Bring a large pot of salted water to a boil over high heat. Add the pasta and cook until al dente. Just before pasta is done, remove 1/2 cup of the boiling water. Whisk enough of the hot water into the ricotta to make a smooth, creamy sauce.

Drain the pasta and add to the sauce along with the butter. Toss well. Add 1/4 cup Parmesan cheese and toss again, adding a little more of the hot water if needed to thin the sauce. Taste and adjust seasoning.

Serve on warm plates, topping each portion with some of the remaining parsley. Pass additional Parmesan at the table.

Serves 4 to 6.

Green Garlic Aioli

Jacob Bailey


  • 1 egg yolk
  • 1/2 teaspoon warm water
  • 1/2 cup olive oil
  • 2 to 3 tablespoons finely minced green garlic
  • Salt to taste
  •  Lemon juice to taste


Wisk egg yolk in a small bown with warm water. Add oil drop by drop, wisking constantly. When the mixture visibly thickens, add the oil faster. When all the oil is added, add the garlic. Season with salt and lemon juice.

Green Garlic and Spinach Fritata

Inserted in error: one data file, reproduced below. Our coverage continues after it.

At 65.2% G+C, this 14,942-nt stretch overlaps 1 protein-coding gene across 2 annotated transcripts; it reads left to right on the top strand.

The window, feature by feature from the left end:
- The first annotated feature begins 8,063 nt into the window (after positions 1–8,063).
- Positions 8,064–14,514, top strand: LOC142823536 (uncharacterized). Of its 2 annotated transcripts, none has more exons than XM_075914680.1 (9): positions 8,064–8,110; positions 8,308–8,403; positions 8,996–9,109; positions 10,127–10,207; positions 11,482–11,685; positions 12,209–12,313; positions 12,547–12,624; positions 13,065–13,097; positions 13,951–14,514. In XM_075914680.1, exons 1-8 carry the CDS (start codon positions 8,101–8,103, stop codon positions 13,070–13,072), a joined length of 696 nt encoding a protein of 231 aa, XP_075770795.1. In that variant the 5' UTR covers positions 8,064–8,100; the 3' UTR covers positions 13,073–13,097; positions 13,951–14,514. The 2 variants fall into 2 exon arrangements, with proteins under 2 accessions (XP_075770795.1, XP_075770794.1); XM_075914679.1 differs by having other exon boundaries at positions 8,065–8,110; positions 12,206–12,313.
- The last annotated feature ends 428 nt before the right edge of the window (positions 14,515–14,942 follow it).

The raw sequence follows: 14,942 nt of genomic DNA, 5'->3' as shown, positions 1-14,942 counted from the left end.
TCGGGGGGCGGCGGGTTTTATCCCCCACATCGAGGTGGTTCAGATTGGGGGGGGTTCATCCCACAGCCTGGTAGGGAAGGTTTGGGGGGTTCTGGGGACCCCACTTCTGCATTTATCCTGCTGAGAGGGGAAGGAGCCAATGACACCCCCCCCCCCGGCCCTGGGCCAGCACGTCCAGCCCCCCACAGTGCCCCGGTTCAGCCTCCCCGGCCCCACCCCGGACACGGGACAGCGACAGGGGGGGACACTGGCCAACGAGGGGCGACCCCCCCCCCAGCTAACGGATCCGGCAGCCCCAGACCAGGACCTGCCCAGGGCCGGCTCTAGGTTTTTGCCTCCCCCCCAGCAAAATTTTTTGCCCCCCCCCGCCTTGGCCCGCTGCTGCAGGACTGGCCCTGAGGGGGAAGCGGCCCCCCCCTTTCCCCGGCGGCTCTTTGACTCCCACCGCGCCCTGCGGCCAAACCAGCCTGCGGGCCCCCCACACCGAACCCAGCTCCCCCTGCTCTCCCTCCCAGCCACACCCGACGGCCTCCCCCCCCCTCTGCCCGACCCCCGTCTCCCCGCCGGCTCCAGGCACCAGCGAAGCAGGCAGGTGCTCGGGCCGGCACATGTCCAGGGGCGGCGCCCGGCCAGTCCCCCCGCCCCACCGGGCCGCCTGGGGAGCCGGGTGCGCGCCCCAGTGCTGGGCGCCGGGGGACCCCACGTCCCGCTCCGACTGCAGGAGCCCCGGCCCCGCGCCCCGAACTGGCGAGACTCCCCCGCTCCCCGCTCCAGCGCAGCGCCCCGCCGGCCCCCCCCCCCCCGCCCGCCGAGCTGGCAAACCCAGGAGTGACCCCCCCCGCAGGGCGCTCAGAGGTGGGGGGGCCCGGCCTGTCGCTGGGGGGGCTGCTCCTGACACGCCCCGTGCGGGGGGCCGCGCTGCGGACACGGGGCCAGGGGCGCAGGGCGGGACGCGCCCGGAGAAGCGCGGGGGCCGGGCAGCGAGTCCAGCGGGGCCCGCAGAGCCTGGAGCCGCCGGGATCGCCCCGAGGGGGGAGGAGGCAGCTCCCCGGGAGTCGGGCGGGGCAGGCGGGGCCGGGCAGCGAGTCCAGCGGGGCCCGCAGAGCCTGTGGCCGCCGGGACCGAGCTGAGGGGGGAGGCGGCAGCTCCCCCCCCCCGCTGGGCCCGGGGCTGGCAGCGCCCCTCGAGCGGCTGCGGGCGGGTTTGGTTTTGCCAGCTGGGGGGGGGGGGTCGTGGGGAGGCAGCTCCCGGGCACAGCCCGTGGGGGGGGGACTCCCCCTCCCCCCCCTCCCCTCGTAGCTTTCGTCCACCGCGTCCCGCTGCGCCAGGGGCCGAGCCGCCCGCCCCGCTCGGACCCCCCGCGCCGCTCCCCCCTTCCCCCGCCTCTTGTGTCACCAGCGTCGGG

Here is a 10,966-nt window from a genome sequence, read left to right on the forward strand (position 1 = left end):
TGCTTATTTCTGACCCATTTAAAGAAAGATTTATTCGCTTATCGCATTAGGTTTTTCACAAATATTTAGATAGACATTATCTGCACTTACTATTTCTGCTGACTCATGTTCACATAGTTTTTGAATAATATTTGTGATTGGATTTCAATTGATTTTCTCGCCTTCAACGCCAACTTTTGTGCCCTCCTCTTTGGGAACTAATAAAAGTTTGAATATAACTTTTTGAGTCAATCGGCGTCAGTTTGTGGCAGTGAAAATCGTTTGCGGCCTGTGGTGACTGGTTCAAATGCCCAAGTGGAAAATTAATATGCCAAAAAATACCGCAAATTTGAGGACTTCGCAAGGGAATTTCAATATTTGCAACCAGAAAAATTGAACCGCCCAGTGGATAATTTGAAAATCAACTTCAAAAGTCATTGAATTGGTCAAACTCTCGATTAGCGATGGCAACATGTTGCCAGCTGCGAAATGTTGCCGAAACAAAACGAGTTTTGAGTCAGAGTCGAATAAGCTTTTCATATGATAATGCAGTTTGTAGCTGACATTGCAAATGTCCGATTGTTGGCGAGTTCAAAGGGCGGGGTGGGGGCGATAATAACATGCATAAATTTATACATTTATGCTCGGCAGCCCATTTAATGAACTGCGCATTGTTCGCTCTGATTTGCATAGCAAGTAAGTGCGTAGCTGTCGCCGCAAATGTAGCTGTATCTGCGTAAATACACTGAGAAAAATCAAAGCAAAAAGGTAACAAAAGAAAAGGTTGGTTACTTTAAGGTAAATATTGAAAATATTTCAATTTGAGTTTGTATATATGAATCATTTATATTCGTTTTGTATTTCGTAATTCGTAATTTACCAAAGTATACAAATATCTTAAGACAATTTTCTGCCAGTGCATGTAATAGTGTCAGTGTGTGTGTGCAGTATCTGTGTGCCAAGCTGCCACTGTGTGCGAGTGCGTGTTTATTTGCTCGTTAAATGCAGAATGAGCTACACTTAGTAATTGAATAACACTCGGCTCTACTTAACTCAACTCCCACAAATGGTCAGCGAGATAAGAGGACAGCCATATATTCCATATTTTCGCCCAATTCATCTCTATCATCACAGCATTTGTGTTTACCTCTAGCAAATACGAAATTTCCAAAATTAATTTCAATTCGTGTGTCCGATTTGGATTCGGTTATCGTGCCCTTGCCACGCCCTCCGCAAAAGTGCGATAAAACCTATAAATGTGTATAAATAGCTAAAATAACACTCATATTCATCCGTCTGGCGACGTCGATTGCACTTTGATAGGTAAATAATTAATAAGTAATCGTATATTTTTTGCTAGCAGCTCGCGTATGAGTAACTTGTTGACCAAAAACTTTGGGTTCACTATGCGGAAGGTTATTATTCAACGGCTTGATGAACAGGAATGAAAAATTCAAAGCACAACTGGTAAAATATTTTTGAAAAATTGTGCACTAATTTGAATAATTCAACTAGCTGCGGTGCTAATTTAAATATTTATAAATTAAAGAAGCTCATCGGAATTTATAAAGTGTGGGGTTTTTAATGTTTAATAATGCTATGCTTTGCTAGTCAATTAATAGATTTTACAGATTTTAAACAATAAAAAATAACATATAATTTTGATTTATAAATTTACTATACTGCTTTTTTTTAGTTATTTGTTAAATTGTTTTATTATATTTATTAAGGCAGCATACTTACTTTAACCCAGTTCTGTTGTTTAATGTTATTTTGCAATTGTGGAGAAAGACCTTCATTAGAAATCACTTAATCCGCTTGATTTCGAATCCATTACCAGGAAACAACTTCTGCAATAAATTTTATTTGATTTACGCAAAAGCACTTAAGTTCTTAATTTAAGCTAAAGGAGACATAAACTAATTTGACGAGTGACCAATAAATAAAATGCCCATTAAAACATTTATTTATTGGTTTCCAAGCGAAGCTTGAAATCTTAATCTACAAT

Jacob Bailey

Adapted from Katherine Deumling of Cook With What You Have



  • 3-4 green garlic stalks, washed, trimmed and finely chopped
  • 2 cups spinach
  • 2 medium potatoes, scrubbed and cut into 1⁄2-inch dice (optional—see headnote)
  • 1 tablespoon olive oil or butter
  • 6-8 eggs (or whatever you have or want to use)
  • 2 ounces feta or fresh goat cheese (optional—can omit choose or substitute some Parmesan or even sharp cheddar)
  • Tablespoon or two of chopped parsley (optional)
  • Salt, pepper



Heat the butter and oil in a heavy sauté pan or well-seasoned cast iron pan or non-stick (if it’s heatproof and can go in the oven). Add the green garlic and a few pinches of salt to pan and sauté over medium heat until they soften about 7-8 minutes. If you are using potatoes, dice them small and sauté them with the green garlic and onion. Add spinach until just wilted. 

Set your oven to broil.

Lightly whisk the eggs until they’re just broken up—no need to get them frothy or really well mixed. Add a few generous pinches of salt and several grinds of pepper and crumbled feta or goat cheese and parsley, if using. Pour eggs over the vegetables and tilt the pan to evenly distribute the eggs. Cover and cook on medium heat for a few minutes. When the eggs begin to set around the edge take the pan off the heat and set under the broiler (uncovered) until the eggs are cooked and slightly puffed and golden.

Let sit for a few minutes before cutting and serving. It will come out of the pan much more easily that way. Serve with a slice of bread and salad for a light supper.